On Tobias Smollett’s grave(s)… Reality or poetic licence? Thursday, Mar 29 2012 

Tobias Smollett’s grave in the Old English Cemetery of Livorno has always sparked people’s interest: numerous visitors were attracted to the English Cemetery just to see the tomb of the great Scottish writer and historian. Some of them even took pieces of marble off as souvenirs, or left messages inscribed on the monument. Many travellers left short accounts on their visit to the cemetery and to Smollett’s tomb. Later on, the apparent mystery of its wrong inscription led to a written confrontation between Consul Montgomery Carmichael and Col. Buchan Telfer on the pages of The Times. More recently, after WWII, some concerned readers wrote to the Editor of The Times to denounce the state of neglect of the cemetery and of Smollett’s grave. The newspaper even published two pictures of the burial ground, of which one portrayed the writer’s monument at that time (1953).

The following picture shows (more…)

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Anonymous writer identified: a new source about Tuscan life in the 1840s Thursday, Mar 8 2012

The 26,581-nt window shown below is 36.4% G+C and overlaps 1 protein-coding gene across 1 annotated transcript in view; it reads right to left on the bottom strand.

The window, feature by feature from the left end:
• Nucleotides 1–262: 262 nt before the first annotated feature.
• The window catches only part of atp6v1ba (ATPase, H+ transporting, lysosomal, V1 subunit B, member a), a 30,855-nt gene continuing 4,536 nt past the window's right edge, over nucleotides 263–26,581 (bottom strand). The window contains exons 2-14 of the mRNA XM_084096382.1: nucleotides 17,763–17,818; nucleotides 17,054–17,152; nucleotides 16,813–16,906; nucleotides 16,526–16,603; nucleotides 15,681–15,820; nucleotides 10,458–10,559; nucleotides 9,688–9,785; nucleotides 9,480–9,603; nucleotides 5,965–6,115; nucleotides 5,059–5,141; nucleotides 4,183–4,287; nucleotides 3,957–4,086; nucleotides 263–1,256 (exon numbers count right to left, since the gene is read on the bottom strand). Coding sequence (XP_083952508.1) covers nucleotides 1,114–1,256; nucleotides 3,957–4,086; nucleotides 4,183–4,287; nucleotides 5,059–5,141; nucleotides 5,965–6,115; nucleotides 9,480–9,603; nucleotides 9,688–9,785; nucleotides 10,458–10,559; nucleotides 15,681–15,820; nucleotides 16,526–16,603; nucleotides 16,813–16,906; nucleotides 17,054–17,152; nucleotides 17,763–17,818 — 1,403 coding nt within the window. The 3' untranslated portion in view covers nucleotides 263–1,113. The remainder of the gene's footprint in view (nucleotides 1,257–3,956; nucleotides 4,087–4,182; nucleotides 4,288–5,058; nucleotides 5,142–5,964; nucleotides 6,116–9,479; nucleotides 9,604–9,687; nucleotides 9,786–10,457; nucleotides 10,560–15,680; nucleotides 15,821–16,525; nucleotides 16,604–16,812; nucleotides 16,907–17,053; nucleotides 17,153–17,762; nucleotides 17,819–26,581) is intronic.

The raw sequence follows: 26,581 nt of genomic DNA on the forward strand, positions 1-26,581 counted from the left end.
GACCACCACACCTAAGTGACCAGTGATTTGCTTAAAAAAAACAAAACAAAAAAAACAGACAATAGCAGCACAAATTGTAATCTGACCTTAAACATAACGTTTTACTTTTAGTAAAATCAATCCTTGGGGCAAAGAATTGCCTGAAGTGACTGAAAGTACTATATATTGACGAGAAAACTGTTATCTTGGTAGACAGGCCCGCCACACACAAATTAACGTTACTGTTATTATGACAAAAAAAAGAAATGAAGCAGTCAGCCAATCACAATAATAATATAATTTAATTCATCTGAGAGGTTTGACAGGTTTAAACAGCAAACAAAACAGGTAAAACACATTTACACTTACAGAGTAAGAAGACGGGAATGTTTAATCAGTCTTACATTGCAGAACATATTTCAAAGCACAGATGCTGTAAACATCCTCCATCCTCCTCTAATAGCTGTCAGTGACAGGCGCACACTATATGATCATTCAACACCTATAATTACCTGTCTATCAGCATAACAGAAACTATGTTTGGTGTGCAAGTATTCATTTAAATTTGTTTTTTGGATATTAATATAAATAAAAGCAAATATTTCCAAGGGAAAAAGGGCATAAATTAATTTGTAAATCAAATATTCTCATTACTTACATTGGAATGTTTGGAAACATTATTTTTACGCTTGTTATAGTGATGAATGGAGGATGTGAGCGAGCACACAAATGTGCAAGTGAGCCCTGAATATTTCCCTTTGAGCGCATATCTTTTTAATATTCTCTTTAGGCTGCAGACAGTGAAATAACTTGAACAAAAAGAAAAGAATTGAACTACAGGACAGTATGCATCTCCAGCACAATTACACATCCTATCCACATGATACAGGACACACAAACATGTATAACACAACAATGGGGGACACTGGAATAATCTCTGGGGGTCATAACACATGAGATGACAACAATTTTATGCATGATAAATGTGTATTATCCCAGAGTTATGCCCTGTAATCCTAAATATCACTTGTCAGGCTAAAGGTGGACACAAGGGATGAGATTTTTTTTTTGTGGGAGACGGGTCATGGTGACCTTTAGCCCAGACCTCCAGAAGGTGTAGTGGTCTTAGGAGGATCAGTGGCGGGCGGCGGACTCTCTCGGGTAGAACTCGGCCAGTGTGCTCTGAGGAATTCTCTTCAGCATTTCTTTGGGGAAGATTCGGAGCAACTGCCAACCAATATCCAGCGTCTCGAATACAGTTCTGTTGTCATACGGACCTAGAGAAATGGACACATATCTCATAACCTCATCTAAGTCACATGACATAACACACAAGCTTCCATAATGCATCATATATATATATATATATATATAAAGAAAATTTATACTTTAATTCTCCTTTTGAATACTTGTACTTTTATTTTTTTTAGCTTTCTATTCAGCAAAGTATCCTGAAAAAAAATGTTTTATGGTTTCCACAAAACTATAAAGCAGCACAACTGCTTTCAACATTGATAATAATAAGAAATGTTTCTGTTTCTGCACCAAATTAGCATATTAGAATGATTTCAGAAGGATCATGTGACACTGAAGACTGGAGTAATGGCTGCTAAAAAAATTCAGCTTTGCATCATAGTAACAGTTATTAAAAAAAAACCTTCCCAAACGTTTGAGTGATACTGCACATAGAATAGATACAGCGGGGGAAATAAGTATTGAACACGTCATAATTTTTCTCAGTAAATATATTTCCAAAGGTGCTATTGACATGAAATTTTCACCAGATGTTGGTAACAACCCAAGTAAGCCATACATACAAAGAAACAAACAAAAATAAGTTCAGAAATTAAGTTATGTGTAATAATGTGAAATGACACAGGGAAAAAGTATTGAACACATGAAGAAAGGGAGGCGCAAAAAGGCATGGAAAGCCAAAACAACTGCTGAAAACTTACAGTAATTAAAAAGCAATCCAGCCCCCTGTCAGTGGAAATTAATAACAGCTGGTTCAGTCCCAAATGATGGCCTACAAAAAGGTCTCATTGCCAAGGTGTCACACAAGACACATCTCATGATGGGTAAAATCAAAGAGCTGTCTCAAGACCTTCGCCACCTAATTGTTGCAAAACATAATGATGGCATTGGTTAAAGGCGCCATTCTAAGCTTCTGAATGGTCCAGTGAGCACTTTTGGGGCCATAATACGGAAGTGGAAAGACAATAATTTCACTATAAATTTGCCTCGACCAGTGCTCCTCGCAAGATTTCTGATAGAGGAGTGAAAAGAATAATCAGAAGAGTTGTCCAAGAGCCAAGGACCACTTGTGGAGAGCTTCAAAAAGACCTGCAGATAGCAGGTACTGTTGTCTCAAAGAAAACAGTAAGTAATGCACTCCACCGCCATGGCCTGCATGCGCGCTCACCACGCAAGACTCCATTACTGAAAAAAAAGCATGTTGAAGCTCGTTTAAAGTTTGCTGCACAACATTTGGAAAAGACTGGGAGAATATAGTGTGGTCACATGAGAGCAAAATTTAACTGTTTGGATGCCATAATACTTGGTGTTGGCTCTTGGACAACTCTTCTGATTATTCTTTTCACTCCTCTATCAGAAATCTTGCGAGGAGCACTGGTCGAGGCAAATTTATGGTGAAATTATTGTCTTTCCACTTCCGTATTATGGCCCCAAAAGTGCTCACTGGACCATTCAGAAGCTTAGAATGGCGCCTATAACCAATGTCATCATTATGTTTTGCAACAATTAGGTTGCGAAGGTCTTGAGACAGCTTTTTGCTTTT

Few days ago I stumbled upon a curious and intriguing citation on the “Church of England Magazine” issue for October 31st, 1857, p.287:

“NOTICE OF BOOKS:

AMONG the books which have lately reached us are the following: 

The Bow in the Cloud a Memoir of MEH. By her Sister, London: Hatchard, 1857. This is the account of a young lady who lived, for the most part of her life, and ultimately died, abroad. The pity we feel for those, whose lot it is to dwell far from their fatherland, augments the interest with which we peruse such records. The disadvantages, social, political, and religious, of the continent, are obstacles and stumbling-blocks which to many have proved of ruinous effect. And yet, in spite of them, God has often been pleased to cherish the spiritual life of his people, and render such sojourners the means of usefulness to those around them. Thus it seems to have been with the subject of this memoir. An accident in early life destroyed the sight of one eye; and subsequent ill-health was a continued chastening from the Father of her spirit. She was brought into believing union with the Saviour; and the copious extracts from her journal depict very touchingly the working of her inner life. Her last hours were peace; for Christ sustained her; and she sleeps (having died in her 27th year, a few weeks after her father, and a few months before her mother) with her parents in the British cemetery at Leghorn, in sure and certain hope of joyful resurrection. We cheerfully give our testimony to the value of this little volume; and we think it likely to be acceptable and useful, especially to young persons.

I was not yet sure whether this information on the author and her family was true or invented and I went (more…)

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